With the Nov. 8 election only two weeks away, Missouri’s adult-use cannabis legalization measure is facing unexpected opposition from some state organizations and political parties.
Amendment 3 would allow adults to purchase and possess up to three ounces of cannabis flower or its equivalent. It would also allow adults to grow cannabis at home, with a state-issued registration card. State cannabis excise tax revenues would be earmarked for veterans’ homes, drug treatment programs and public defenders. The amendment also mandates an automatic expungement process for past offenders.
Despite these proposals, however, a range of organizations—including the Missouri NAACP, the Missouri Democratic Party, and the Missouri Libertarian Party—have declined to endorse the measure, or even come out to publicly oppose it.
They contend, among other concerns, that Amendment 3 does not offer sufficient social equity provisions, that it will enable current medical marijuana companies to monopolize the rec market, and that the measure’s possession limits are arbitrary and will result in further criminalization.
Election 2022: Missouri marijuana legalization guide
NAACP chapters split on their support
Although the St. Louis and several other local chapters of the National Association for the Advancement of Colored People (NAACP) have endorsed Amendment 3, the organization’s statewide chapter has explicitly encouraged residents to vote against it.
“In an effort to prevent the permanent exclusion of minorities from the cannabis industry in the state of Missouri, the NAACP calls upon every voter to reject the criminalization of marijuana possession, de facto racist regulation of the cannabis market, and the wool being pulled over our eyes by the supporters of Amendment 3,” the group wrote in a statement released earlier this month.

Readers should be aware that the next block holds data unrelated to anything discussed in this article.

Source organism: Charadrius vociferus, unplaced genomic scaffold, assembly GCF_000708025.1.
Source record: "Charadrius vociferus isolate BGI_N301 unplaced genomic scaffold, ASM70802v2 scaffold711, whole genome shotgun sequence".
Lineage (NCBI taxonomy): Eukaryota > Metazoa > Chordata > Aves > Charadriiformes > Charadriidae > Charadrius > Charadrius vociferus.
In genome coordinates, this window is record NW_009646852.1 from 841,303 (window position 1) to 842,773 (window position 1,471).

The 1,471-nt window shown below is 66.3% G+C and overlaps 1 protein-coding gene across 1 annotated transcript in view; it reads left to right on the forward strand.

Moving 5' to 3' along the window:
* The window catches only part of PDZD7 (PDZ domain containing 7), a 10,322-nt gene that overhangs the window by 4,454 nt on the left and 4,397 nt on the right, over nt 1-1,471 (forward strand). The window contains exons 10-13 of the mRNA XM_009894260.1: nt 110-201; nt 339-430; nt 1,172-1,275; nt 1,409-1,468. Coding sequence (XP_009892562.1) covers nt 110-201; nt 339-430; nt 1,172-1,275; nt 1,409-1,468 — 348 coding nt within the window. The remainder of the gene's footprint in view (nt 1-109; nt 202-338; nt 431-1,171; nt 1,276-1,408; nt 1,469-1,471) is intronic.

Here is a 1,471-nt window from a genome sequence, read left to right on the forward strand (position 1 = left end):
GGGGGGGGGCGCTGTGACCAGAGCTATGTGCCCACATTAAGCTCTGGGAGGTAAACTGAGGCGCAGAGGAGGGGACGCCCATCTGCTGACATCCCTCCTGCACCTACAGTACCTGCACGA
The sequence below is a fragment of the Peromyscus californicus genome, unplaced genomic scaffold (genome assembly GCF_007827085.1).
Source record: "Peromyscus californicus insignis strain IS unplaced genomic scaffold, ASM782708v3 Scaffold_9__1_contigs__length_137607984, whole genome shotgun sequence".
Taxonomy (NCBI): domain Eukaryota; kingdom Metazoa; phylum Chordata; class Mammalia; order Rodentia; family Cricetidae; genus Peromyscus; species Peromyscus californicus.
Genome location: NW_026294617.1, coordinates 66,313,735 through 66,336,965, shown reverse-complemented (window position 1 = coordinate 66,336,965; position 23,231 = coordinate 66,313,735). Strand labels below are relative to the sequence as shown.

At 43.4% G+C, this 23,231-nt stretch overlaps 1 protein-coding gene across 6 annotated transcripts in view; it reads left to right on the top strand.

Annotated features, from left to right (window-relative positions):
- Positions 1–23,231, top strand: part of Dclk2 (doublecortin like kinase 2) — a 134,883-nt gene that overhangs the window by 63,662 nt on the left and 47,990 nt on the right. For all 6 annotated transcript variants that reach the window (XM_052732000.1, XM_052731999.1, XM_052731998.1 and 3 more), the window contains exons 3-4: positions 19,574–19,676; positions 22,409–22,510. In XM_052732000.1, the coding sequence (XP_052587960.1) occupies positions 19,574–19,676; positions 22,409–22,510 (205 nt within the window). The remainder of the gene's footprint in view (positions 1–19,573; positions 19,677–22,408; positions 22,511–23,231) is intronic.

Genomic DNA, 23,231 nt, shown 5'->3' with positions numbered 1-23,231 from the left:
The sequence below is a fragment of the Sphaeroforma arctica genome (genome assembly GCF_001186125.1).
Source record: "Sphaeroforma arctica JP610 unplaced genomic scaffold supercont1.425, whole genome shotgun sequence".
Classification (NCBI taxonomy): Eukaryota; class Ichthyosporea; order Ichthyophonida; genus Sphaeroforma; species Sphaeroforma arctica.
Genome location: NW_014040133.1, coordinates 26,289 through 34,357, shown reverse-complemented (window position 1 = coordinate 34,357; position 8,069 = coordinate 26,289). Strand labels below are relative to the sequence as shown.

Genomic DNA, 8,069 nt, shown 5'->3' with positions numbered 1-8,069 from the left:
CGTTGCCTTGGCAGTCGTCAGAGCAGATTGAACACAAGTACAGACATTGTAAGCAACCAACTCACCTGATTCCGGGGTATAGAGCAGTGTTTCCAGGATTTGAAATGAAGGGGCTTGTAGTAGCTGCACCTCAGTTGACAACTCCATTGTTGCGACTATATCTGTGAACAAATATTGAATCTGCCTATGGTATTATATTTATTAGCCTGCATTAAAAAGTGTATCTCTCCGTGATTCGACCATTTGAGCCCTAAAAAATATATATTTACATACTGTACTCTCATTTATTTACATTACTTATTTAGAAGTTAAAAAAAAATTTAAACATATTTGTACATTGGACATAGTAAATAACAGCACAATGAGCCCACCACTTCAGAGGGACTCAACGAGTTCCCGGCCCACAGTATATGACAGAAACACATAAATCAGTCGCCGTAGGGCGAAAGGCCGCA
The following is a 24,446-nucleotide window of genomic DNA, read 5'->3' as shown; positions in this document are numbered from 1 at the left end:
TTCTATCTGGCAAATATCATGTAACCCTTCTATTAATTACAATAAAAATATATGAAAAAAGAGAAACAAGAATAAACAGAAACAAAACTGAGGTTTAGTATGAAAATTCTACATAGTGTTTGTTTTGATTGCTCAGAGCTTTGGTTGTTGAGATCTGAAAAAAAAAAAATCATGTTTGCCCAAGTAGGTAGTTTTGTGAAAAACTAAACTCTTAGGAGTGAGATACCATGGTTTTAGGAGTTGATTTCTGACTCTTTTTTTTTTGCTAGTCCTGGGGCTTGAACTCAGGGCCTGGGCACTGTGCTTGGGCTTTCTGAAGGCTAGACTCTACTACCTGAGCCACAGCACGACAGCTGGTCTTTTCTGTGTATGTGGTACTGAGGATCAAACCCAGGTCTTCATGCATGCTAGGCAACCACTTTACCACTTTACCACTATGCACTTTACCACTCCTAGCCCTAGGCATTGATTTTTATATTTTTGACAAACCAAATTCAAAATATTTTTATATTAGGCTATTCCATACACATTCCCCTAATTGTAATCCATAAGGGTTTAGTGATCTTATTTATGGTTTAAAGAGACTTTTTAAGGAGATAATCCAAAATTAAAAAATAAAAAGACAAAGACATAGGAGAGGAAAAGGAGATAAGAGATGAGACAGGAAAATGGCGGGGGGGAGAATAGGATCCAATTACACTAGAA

Election 2022: Marijuana legalization voting guide
The NAACP’s comment regarding the criminalization of marijuana refers to language in Amendment 3 that considers the possession of three to six ounces of marijuana subject to a civil penalty for the first two violations, and a misdemeanor for the third violation. (You can find that language on pages 35 and 36 of the non-searchable amendment text.)
Yet the amendment text does not appear to include further language regarding criminal penalties. When contacted, officials with the legalization campaign concurred in their response to the NAACP’s criticism.
The Legal Missouri campaign further noted that an individual arrested for a third offense currently faces felony charges under state law. So the Amendment would significantly reduce the penalty a person would face for a third offense.
Does Amendment 3 create a monopoly?
The Missouri NAACP contends that Amendment 3 “does not increase the number of available full market licenses” and criticizes the “very limited” number of small business licenses that would be issued under the framework of the law.
Amendment 3 does not include language around license caps, nor does it call for the issuance of new non-microbusiness licenses.
As Nicholas Phillips reported comprehensively in St. Louis Magazine, the Missouri Department of Health and Senior Services—which would oversee the program—would not have an incentive to issue any new licenses, especially as the program launches and the market stabilizes.
Regarding small business licenses, the amendment mandates the issuance of at least 144 licenses for cannabis microbusinesses.
It defines a microbusiness as an entity whose majority of owners either a) have a net worth of less than $250,000, or at one point in time had an income 250% below the federal poverty line, b) are considered disabled veterans, c) have been themselves, or had a family member arrested for a non-violent marijuana offense (except for selling to minors), or d) live in a zip code substantially below the federal poverty line, in a zip code with high unemployment, or in a zip code with above-average marijuana arrests. (You can find additional details of microbusiness definitions on page 26 of the amendment text).
“We are proud to have the endorsement of the St. Louis City, St. Louis County, St. Charles County, and Columbia branches of the NAACP,” John Payne, Legal Missouri campaign manager, said in a statement, in response to the statewide organization’s criticism.
State Democratic Party does not endorse
Even though many Democratic leaders in Missouri have said they will support the legalization measure, the state party declined to officially endorse it.